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Aung San Suu Kyi has been transferred to prison after being placed under house arrest, according to Myanmar’s military junta

Myanmar’s ousted leader Aung San Suu Kyi has been transferred to prison after being placed under house arrest, the military junta confirmed on Thursday.

Suu Kyi is reportedly currently being held in a prison in the capital Naypyitaw, separate from other detainees.

The elected leader was arrested on February 1 last year when the military seized power from her National League for Democracy government.

She was first detained at her residence in Naypyitaw, but was later moved to an undisclosed location, generally believed to be a military base.

A spokesman for the ruling military council told reporters that Suu Kyi was transferred to Naypyitaw main prison on Wednesday in accordance with the law and was being held in “well-guarded” conditions.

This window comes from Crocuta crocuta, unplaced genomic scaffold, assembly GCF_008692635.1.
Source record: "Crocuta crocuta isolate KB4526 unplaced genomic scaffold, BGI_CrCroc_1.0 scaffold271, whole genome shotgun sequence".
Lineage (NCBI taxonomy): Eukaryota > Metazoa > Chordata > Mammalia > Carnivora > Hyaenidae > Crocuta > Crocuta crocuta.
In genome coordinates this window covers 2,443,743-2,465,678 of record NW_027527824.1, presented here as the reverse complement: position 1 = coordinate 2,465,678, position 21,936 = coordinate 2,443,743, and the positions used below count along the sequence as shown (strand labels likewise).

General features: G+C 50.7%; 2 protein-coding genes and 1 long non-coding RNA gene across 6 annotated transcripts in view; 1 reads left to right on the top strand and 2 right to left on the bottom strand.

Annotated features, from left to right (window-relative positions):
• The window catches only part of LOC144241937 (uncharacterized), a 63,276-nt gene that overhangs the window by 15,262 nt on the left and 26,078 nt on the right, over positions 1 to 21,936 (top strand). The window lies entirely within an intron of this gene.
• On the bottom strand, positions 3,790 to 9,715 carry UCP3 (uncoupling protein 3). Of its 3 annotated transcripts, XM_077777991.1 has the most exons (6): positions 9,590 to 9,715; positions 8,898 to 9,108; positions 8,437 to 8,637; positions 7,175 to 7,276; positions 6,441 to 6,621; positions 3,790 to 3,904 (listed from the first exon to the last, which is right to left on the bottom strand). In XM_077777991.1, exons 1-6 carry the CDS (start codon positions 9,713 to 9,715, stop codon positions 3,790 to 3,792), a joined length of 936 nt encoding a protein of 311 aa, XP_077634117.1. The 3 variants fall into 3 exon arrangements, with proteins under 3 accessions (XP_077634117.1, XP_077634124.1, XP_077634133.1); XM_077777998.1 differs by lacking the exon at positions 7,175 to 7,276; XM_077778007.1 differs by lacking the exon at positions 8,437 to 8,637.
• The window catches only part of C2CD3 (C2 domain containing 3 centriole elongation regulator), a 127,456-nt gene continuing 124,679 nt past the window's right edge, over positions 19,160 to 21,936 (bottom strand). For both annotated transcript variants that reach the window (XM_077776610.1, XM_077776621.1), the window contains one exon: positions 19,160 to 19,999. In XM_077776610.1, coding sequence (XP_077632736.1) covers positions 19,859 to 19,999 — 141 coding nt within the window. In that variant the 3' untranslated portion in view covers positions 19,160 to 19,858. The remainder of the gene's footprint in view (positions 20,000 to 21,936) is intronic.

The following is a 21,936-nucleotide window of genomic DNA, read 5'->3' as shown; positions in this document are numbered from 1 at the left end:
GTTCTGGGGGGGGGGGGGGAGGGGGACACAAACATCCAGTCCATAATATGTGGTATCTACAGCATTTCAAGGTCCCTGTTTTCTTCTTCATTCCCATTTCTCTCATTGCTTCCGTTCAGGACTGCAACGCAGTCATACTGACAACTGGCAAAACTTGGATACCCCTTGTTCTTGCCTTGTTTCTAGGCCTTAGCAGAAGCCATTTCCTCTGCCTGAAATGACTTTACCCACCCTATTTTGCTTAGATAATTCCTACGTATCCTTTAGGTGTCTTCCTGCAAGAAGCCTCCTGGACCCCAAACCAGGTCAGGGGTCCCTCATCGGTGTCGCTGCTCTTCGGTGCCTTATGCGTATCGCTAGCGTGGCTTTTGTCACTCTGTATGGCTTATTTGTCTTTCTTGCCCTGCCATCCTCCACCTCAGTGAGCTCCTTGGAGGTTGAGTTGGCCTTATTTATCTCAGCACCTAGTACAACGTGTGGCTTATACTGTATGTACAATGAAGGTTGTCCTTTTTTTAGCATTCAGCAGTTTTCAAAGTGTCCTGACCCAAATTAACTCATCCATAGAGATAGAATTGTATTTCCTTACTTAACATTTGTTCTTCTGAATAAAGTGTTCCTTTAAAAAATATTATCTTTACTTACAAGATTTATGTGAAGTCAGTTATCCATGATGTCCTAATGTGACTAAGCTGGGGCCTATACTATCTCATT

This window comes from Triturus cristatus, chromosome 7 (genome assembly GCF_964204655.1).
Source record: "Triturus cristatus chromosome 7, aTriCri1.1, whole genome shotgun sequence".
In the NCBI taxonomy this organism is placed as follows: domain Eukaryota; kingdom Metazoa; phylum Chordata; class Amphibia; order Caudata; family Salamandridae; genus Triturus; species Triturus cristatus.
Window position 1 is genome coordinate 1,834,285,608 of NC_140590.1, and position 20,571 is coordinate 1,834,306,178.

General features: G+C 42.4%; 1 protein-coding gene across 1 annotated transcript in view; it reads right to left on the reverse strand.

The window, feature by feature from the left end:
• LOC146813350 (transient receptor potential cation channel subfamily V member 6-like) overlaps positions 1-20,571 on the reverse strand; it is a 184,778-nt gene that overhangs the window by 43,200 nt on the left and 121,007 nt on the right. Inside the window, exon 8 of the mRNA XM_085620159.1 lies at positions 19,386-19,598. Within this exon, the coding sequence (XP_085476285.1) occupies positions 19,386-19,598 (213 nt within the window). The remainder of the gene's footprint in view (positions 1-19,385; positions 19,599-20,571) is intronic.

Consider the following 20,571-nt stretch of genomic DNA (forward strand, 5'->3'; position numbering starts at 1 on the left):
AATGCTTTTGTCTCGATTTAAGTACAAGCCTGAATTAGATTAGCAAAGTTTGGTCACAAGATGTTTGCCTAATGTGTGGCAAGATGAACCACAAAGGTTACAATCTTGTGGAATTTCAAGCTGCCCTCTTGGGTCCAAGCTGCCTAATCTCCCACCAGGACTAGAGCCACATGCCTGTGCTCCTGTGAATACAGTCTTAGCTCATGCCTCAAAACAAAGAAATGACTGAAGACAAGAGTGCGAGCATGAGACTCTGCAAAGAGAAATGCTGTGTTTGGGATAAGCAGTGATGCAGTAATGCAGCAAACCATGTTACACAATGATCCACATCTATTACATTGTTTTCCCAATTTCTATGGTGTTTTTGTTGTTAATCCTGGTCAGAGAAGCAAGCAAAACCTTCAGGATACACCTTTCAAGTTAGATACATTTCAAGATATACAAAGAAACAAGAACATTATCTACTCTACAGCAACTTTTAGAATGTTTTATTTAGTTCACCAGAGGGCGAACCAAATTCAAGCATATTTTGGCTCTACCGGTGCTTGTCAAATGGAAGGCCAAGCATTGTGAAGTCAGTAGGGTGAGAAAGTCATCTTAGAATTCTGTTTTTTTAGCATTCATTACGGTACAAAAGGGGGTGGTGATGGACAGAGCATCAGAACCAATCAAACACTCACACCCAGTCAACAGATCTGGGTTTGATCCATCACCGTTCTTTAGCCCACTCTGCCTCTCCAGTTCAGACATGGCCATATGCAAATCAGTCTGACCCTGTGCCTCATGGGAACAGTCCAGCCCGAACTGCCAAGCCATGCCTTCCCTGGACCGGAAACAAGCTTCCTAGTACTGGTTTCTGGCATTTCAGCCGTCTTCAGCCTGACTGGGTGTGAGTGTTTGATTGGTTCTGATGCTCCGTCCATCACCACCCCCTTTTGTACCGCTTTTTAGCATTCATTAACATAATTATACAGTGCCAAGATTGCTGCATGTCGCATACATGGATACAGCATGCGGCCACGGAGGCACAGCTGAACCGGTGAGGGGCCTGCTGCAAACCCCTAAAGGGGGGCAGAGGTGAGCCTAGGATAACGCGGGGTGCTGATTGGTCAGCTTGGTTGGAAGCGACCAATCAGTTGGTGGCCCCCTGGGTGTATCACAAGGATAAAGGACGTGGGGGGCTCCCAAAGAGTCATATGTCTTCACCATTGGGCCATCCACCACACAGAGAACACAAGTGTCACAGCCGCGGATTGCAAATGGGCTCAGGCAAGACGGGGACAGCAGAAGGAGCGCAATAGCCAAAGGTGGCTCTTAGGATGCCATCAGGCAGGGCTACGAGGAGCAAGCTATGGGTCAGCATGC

The 77-year-old is on trial for several counts, including bribery, and has previously sentenced to 11 years in prison on various counts.

Her supporters say the charges are politically motivated to discredit her and legitimize the military’s takeover.

Suu Kyi’s next trials are now expected to take place in Naypyitaw prison. She faces 11 counts of corruption, each carrying a maximum prison sentence of 15 years, and an election fraud charge, which carries a maximum sentence of three years.

What’s going on in Burma?

The military takeover in Myanmar sparked peaceful nationwide protests which security forces put down with lethal force.